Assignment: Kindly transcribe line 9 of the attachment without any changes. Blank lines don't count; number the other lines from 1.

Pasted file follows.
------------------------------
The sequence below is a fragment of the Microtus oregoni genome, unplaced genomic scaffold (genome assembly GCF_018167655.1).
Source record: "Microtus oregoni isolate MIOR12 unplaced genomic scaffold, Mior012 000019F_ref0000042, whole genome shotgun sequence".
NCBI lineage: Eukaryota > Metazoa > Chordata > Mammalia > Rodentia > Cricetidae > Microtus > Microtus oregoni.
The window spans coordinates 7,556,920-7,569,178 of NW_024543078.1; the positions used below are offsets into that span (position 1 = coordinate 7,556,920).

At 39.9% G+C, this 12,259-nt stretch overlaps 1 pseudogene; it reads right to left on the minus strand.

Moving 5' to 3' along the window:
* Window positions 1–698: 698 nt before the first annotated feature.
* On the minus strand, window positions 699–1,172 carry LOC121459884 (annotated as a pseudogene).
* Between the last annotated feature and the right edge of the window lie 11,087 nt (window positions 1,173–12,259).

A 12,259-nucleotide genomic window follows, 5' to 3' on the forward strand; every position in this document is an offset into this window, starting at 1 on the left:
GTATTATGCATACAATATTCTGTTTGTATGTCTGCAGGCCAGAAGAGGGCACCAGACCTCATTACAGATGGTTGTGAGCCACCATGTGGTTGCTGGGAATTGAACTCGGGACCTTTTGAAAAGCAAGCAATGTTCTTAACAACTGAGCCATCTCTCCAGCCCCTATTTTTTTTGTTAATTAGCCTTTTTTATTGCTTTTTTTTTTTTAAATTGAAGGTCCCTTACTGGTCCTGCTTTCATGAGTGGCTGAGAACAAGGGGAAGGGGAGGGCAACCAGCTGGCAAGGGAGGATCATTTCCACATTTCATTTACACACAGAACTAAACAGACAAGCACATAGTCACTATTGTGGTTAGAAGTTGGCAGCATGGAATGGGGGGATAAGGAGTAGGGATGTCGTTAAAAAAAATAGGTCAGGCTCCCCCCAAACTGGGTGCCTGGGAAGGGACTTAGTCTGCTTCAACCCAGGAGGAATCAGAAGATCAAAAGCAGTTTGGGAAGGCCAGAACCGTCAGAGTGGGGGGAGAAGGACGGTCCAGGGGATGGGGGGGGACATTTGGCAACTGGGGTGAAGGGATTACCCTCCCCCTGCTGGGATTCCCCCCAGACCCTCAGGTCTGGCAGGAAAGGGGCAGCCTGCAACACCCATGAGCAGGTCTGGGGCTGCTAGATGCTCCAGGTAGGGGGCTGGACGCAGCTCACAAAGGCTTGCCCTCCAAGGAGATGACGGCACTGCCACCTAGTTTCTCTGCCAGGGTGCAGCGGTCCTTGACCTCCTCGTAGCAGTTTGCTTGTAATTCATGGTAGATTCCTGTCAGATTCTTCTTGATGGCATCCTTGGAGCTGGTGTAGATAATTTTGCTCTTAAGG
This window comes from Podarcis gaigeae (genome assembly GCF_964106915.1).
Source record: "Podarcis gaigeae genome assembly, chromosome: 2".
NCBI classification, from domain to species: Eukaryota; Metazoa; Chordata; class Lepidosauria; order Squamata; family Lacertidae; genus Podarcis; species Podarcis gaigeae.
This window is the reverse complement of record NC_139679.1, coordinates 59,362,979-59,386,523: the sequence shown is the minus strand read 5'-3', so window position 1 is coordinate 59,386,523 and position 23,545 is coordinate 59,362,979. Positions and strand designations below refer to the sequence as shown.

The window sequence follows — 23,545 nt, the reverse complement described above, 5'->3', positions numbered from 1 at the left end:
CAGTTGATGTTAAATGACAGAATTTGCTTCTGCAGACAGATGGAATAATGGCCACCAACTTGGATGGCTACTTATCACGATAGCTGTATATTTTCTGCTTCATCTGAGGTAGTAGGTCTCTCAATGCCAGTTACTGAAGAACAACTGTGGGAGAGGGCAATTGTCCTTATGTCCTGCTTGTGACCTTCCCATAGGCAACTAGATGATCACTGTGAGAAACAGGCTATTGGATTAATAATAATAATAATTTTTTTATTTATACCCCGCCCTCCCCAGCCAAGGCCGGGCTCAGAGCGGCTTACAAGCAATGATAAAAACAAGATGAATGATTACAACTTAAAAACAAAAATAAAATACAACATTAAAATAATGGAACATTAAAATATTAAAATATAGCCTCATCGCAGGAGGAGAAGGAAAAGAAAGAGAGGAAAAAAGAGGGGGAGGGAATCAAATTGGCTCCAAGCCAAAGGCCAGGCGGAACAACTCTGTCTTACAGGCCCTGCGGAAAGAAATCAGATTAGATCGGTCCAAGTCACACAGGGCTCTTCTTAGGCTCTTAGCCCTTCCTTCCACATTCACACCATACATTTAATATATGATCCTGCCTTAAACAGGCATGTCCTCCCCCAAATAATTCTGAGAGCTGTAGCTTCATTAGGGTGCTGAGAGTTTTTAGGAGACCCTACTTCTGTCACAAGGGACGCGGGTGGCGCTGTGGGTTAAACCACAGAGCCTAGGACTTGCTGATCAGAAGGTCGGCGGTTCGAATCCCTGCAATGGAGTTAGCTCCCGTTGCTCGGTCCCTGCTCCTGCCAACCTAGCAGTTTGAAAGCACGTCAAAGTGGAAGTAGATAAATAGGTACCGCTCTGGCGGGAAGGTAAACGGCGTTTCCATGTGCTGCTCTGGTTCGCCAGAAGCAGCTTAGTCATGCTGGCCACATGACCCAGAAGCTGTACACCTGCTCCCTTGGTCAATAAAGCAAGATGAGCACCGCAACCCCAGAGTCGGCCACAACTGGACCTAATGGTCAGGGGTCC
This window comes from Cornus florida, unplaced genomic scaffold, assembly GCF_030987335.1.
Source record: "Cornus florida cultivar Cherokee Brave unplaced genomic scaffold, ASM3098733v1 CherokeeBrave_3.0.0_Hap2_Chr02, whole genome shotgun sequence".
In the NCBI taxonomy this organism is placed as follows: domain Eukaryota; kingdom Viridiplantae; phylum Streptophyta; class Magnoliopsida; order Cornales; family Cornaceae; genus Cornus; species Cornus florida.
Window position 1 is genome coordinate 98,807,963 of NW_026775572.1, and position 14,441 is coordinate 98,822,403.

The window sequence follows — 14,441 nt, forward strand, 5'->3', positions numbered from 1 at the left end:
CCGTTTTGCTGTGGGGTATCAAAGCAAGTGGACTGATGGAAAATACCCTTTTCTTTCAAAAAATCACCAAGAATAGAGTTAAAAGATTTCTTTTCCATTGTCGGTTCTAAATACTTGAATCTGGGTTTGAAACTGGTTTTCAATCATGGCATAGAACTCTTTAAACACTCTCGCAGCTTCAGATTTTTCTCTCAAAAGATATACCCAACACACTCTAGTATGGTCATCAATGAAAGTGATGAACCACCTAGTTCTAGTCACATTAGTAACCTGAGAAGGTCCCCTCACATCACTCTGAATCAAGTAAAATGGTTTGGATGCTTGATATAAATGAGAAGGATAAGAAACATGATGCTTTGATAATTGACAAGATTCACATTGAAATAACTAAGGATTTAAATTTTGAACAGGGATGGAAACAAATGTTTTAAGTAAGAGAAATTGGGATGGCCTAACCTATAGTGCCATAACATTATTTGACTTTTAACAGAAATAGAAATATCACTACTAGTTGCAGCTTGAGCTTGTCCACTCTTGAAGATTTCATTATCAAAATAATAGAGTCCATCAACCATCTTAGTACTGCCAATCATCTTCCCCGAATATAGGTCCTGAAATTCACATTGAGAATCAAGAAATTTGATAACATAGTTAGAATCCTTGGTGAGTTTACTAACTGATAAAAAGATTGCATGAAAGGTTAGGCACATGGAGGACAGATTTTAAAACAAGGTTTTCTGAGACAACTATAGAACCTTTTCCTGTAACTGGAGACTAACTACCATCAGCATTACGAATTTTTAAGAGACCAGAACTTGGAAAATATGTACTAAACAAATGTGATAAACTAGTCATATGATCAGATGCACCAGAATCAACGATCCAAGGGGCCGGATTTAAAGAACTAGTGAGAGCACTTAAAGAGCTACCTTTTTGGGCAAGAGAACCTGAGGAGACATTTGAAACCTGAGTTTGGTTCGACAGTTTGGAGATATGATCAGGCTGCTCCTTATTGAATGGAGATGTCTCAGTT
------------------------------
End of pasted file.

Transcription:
* Between the last annotated feature and the right edge of the window lie 11,087 nt (window positions 1,173–12,259).